Movie Review:
The Adventures of baron munchausen (1989)

MOVIE REVIEW: the adventures of baron munchausen (1989

TITLE: The Adventures of Baron Munchausen

RELEASE DATE: March 10, 1989




Set during the time of a city under siege in an 18th-century war, the film tells the fantastical tale of the legendary Baron Munchausen who claims to be the only hope for the town. The Baron sets out on a series of incredible adventures accompanied by his eccentric group of followers, all in order to save the city from destruction. The film blends history and fantasy, revealing an imaginative storytelling style as it explores the baron's fantastical world filled with heroic tales, unusual characters and miraculous feats.


The social commentary is there from the beginning as it instantly hits on imagination and storytelling as a way to resist the oppression and rationality of the world around us. The whimsical adventures of the Baron and his friends contrast with the bleak and grim realities of war and the city. Imagination is not only a source of joy and wonder but a means of survival and rebellion. Starting and ending the film with the theatrical production shows how the media creates false narratives and influences the perceptions of reality.

Another theme that is pervasive throughout the film is that of hubris and the violation of the natural order. The Baron is a character who defies the laws of logic, morality, and physics. His actions have caused suffering for himself and others, including starting the war, the curse of the Moon King, and more. In some ways, the movie implies there is a heavy price for challenging the limits of nature.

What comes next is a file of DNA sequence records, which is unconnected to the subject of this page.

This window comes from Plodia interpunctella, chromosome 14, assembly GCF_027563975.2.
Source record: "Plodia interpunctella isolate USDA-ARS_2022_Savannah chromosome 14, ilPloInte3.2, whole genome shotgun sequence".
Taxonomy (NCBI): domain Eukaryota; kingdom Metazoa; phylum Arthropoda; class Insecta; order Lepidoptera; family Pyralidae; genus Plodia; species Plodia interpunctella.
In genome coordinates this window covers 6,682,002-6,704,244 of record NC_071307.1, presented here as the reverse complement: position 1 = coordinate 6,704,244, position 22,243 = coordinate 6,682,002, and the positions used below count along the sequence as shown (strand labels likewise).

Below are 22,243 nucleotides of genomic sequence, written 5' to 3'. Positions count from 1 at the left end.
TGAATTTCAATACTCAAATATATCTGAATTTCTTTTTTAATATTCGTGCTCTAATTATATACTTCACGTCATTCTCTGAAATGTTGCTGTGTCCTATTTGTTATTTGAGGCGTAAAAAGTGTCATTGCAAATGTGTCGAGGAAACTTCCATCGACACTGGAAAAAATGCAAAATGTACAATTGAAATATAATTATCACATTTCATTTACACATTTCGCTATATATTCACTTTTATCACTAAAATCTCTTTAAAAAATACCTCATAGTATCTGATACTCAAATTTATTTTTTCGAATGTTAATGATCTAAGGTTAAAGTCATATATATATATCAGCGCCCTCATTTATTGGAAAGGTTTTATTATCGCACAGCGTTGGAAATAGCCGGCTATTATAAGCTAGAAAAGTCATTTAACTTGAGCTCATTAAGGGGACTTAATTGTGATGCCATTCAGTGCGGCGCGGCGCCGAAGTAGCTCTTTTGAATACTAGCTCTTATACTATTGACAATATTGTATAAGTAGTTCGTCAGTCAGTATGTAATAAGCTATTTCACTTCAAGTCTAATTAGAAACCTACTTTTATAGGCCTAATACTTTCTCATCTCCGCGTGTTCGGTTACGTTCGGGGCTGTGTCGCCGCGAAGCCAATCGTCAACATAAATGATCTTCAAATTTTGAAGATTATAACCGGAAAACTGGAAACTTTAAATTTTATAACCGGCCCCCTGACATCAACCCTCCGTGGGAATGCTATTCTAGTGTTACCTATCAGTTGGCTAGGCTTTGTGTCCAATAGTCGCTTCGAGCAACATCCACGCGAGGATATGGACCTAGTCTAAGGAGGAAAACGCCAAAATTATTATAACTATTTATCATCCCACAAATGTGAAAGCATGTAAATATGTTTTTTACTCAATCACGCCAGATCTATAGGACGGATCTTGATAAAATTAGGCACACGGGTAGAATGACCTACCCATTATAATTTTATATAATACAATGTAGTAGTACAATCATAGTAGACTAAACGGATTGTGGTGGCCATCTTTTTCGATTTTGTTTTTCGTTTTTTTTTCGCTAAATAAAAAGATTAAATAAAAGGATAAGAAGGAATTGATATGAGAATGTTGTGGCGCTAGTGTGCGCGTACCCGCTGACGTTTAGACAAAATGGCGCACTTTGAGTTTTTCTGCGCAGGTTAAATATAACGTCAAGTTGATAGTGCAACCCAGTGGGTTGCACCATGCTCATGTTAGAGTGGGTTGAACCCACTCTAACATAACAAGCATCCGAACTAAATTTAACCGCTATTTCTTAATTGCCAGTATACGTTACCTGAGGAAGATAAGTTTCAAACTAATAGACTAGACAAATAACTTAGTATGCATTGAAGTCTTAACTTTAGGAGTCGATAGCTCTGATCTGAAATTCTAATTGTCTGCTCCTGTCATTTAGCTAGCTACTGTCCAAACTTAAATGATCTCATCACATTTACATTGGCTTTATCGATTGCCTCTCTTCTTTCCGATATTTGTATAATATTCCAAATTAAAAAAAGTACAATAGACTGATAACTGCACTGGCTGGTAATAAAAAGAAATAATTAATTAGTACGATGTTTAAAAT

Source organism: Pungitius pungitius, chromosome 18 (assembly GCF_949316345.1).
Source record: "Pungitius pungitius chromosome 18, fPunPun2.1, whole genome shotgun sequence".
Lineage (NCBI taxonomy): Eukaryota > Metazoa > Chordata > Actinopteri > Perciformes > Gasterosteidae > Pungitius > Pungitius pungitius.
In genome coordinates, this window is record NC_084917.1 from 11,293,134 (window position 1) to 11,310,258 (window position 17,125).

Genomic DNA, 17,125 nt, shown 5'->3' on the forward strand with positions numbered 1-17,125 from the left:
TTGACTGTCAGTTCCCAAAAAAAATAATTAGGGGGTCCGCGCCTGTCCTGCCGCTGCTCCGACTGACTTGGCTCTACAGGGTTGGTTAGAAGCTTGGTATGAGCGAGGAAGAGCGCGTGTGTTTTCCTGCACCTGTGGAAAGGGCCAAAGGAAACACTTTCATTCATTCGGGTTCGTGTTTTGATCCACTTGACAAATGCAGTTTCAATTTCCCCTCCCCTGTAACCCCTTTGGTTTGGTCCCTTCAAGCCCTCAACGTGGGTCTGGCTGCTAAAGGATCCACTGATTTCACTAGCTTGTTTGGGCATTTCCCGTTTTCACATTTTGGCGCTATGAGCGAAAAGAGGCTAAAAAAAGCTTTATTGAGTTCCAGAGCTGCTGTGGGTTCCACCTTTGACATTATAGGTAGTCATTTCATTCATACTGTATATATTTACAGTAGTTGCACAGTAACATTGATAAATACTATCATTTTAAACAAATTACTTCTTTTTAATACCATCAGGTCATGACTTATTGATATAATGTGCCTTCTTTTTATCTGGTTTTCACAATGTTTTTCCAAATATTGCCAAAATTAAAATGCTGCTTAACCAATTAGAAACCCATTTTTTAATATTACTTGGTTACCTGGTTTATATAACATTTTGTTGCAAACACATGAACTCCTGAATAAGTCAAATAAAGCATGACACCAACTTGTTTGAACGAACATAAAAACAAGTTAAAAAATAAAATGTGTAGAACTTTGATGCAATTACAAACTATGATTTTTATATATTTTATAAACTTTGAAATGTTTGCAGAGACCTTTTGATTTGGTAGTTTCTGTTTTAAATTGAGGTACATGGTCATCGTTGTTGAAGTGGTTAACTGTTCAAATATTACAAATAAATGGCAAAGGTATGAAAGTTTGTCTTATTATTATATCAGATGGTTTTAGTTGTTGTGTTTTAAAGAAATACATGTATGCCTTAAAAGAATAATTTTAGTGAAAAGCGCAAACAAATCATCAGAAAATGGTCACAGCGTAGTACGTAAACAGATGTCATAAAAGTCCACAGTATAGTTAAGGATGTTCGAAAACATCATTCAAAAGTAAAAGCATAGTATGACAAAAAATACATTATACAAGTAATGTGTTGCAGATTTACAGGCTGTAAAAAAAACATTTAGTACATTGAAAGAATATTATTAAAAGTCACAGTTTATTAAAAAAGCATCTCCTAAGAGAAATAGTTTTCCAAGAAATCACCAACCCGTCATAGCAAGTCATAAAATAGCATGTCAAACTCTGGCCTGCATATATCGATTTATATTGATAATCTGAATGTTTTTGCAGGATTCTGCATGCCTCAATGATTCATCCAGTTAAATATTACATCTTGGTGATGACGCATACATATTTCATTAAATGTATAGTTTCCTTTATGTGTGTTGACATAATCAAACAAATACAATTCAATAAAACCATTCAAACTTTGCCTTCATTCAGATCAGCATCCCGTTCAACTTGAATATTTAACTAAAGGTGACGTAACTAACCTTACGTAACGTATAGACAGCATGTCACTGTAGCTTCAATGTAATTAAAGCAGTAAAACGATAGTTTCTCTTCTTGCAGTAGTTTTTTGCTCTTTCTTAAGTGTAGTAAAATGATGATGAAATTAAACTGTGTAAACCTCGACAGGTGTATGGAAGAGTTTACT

Speaking of the Moon King, what a great character (and yes, obviously Robin is the reason I watched this). But the social commentary of his head trying to explore noble pursuits while his body just tries to explore the Moon Queen is glorious. I absolutely loved everything this character has to say about life and humanity.

Vulcan’s planet is one of my favorite scenes in the movie. The community is depicted as a dark and oppressive one, where workers are enslaved and exploited. The excessive use of technology and machinery has poisoned everything with pollution and led to violence. The planet feels like a reference to the Roman Empire, with its worship of gods and respect for the natural order. Contrasting this to the modern European vision with their rejection of gods and their belief in the rationalization of the world gives us the argument that there needs to be a balance between the two extremes.

Additionally, Vulcan’s community is dominated by men who treat women as objects. Vulcan is an abusive, jealous husband who neglects his wife, the goddess of love and beauty. We definitely get echoes of how the suppression and subjugation of femininity and sexuality can result in resentment.


Being a fan of bizarro fiction, I loved the insanity of this film. I also liked how each mini story had a clear beginning and a clear ending without feeling like I was watching an anthology with fully formed clear lines between the stories. I enjoyed the characters, the story telling style, and the weirdness. 


At times it felt a little too chaotic, but overall, I can’t think of anything I truly disliked. With that said, I’m also not in a hurry to ever watch it again, so something must not have totally worked for me.


This will probably not come as a surprise, given that I watched this because I’m watching every Robin Williams film… but the Moon King. Every single second of his time on screen was my favorite. What a fascinating character, and I can’t imagine him being played as effectively by anyone else.


While this movie has (comparatively) very little Robin Williams, I’m so glad I watched it. It was not on my “someday” list at all, so I would’ve completely missed this without doing it for the Robin watching.